#Berlinale review: 20,000 Days on Earth

20,000 Days on Earth (dirs. Iain Forsyth and Jane Pollard) ★★★★

“Who knows their own story? It only becomes a story when you tell it.” So says Nick Cave, the alluring subject at the centre of Iain Forsyth and Jane Pollard’s portrait of the man, 20,000 Days on Earth. Set around a fictionalised version of Cave’s 20,000th day, when he started recording what became last year’s acclaimed Push the Sky Away, the film is both a biography of Cave’s life and a beguiling vision of a musician considering the meaning of his own art. In a festival that has disappointed many, this prize-winner from Sundance – tucked into the Panorama section – is surely one of the best documentaries in show.

For the rest of my review on CineVue, click here.

[Note: although I originally wrote this as a four-star review, it has grown immensely in stature in my head. I won’t recommend it as anything less than a ★★★★★-star film when it’s finally released in the UK.]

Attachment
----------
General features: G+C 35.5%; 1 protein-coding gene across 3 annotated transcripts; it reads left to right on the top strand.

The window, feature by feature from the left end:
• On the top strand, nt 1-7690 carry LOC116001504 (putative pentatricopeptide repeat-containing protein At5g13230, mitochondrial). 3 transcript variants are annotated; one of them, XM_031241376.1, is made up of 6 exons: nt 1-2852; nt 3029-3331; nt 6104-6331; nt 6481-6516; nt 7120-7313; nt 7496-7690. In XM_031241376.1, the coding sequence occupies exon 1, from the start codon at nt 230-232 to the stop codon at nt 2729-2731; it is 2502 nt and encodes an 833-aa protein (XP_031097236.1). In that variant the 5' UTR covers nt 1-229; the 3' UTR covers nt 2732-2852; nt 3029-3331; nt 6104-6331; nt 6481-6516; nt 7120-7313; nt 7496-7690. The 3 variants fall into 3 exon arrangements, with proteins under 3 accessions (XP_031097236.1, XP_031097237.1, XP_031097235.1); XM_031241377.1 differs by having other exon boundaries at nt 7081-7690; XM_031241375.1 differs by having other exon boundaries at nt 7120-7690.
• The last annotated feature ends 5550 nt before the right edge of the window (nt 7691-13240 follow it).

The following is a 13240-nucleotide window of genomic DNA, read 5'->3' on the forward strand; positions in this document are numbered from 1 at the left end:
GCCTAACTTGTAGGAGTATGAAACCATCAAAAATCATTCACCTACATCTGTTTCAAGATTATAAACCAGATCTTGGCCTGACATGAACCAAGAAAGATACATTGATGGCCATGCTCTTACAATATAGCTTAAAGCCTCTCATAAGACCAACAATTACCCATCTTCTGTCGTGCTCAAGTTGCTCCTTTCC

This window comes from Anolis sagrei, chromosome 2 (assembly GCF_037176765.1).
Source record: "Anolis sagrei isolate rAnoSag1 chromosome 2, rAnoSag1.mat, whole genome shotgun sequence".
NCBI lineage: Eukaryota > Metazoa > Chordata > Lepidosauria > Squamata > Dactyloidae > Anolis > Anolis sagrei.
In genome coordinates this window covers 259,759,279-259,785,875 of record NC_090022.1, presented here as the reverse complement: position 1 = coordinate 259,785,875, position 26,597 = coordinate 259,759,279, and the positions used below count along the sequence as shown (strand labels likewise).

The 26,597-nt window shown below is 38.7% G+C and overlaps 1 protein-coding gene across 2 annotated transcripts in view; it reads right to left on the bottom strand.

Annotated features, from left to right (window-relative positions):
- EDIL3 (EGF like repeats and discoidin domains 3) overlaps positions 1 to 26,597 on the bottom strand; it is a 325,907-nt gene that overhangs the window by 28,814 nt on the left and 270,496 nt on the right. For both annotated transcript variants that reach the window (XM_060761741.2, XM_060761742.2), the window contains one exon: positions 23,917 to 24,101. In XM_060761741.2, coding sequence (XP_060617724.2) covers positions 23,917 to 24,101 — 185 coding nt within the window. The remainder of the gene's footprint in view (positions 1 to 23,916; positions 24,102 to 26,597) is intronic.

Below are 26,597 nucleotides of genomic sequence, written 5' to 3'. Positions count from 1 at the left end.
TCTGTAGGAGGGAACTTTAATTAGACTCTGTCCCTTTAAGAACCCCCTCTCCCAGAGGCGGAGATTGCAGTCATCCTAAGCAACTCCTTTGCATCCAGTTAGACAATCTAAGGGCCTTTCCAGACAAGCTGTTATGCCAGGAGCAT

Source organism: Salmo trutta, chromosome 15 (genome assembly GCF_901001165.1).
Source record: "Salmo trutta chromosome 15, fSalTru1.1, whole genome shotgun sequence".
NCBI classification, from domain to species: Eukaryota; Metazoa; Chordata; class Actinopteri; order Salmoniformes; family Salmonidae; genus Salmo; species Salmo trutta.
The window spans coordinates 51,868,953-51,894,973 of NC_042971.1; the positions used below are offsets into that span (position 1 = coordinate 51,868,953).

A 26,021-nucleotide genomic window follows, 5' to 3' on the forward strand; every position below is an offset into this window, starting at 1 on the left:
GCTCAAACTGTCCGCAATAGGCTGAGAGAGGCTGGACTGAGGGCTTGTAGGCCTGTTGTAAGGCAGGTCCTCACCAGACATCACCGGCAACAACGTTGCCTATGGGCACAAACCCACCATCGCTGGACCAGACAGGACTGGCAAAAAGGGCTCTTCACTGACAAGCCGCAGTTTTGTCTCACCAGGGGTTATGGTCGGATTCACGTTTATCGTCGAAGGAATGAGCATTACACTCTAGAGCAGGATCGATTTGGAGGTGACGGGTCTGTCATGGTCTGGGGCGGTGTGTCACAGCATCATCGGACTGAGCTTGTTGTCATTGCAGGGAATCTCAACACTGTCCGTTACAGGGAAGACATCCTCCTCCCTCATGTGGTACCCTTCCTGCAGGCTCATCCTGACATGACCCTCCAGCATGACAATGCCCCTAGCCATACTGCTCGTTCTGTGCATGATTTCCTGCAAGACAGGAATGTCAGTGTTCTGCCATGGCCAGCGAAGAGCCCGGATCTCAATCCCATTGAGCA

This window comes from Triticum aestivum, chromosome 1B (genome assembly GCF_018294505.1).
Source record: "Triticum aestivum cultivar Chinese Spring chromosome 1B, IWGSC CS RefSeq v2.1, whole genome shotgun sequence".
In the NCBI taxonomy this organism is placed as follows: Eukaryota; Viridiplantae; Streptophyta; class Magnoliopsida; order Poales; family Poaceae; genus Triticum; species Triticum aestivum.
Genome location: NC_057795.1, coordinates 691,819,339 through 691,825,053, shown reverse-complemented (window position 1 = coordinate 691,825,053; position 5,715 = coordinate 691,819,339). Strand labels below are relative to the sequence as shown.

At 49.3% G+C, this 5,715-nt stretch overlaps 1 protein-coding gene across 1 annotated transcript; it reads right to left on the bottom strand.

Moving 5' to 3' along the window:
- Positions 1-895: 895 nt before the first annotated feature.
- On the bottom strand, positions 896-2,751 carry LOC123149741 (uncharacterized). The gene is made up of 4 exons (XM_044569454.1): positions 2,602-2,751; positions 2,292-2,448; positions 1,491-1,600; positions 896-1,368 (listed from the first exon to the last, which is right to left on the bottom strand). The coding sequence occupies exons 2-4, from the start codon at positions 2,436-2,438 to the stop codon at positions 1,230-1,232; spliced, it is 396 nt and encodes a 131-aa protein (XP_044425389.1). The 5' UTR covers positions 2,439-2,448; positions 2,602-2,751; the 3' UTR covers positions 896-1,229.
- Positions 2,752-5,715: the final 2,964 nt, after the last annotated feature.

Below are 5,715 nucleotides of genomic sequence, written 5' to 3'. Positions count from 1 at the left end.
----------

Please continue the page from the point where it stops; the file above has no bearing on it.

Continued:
Berlinale: Halfway half-hearted blog

Wilkommen, bienvenue and… well you know the rest.

We’re half way through Berlin’s gigantic behemoth, with posters on just about every billboard in town. It’s rather like the Edinburgh fringe, utterly sprawling, with countless films in dozens of screening rooms across the city at any one time, and most of what you see is a complete punt as to whether it’s any good or not.

As a newcomer to film journalism, I’ve basically no idea what I’m doing – pitching seems to be a bit of dead end, and interviews with anyone well-known were booked up weeks ago, so I’m just racking up films that I might be able to tackle in reviews later. I’ve got some up at CineVue – check out their awesome site at cine-vue.com – and I hope I’ll have more here as the festival goes on. Largely because I’m lazy, I’ll leave you with the star ratings below:

The Grand Budapest Hotel (review)
Nuoc (2030)
Los Angeles

God Help the Girl (review)
Love is strange (review)
Jack (review)
Another World (review)
Nymphomaniac Volume I (long version) (review)
History of Fear (Historia del Miedo)
Stations of the Cross (Kreuzweg)
23 August 2008 (short)

Bis zum nächsten Mal…

- Update 11/2

In the Courtyard (Dans la Cour) (review)
The Better Angels (fell asleep – less a fault of the film than my sleep deprivation)
Praia do Futuro
The Guests